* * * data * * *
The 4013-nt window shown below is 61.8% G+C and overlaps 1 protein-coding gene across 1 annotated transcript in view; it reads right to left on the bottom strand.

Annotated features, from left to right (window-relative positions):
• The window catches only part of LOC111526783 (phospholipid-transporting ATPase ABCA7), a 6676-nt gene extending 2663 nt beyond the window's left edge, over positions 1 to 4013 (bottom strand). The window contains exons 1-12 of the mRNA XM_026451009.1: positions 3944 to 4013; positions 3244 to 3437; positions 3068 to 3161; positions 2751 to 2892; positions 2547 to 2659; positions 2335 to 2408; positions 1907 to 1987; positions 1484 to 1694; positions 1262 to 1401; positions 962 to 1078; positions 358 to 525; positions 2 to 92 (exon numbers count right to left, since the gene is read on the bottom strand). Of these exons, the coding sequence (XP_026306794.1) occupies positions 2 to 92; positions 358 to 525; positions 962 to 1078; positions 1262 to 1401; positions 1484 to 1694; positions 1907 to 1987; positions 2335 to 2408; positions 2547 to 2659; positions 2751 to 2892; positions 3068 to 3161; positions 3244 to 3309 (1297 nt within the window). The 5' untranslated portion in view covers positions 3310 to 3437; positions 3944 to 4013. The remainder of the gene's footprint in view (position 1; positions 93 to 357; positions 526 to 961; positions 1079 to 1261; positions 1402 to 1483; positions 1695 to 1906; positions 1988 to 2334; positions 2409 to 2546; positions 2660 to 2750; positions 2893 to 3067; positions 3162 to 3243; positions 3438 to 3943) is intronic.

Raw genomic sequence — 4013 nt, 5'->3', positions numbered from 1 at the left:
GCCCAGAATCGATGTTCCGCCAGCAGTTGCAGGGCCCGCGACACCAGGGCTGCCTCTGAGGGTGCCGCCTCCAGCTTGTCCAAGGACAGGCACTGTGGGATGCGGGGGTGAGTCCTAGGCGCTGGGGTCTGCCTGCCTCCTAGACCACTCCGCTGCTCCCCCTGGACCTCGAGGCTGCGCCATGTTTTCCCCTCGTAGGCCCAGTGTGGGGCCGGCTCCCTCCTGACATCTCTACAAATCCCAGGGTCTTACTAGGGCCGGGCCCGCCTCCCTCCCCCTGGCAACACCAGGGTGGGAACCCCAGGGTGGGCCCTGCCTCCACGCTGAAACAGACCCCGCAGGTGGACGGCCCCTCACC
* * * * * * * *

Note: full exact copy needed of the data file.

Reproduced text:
The 4013-nt window shown below is 61.8% G+C and overlaps 1 protein-coding gene across 1 annotated transcript in view; it reads right to left on the bottom strand.

Annotated features, from left to right (window-relative positions):
• The window catches only part of LOC111526783 (phospholipid-transporting ATPase ABCA7), a 6676-nt gene extending 2663 nt beyond the window's left edge, over positions 1 to 4013 (bottom strand). The window contains exons 1-12 of the mRNA XM_026451009.1: positions 3944 to 4013; positions 3244 to 3437; positions 3068 to 3161; positions 2751 to 2892; positions 2547 to 2659; positions 2335 to 2408; positions 1907 to 1987; positions 1484 to 1694; positions 1262 to 1401; positions 962 to 1078; positions 358 to 525; positions 2 to 92 (exon numbers count right to left, since the gene is read on the bottom strand). Of these exons, the coding sequence (XP_026306794.1) occupies positions 2 to 92; positions 358 to 525; positions 962 to 1078; positions 1262 to 1401; positions 1484 to 1694; positions 1907 to 1987; positions 2335 to 2408; positions 2547 to 2659; positions 2751 to 2892; positions 3068 to 3161; positions 3244 to 3309 (1297 nt within the window). The 5' untranslated portion in view covers positions 3310 to 3437; positions 3944 to 4013. The remainder of the gene's footprint in view (position 1; positions 93 to 357; positions 526 to 961; positions 1079 to 1261; positions 1402 to 1483; positions 1695 to 1906; positions 1988 to 2334; positions 2409 to 2546; positions 2660 to 2750; positions 2893 to 3067; positions 3162 to 3243; positions 3438 to 3943) is intronic.

Raw genomic sequence — 4013 nt, 5'->3', positions numbered from 1 at the left:
GCCCAGAATCGATGTTCCGCCAGCAGTTGCAGGGCCCGCGACACCAGGGCTGCCTCTGAGGGTGCCGCCTCCAGCTTGTCCAAGGACAGGCACTGTGGGATGCGGGGGTGAGTCCTAGGCGCTGGGGTCTGCCTGCCTCCTAGACCACTCCGCTGCTCCCCCTGGACCTCGAGGCTGCGCCATGTTTTCCCCTCGTAGGCCCAGTGTGGGGCCGGCTCCCTCCTGACATCTCTACAAATCCCAGGGTCTTACTAGGGCCGGGCCCGCCTCCCTCCCCCTGGCAACACCAGGGTGGGAACCCCAGGGTGGGCCCTGCCTCCACGCTGAAACAGACCCCGCAGGTGGACGGCCCCTCACC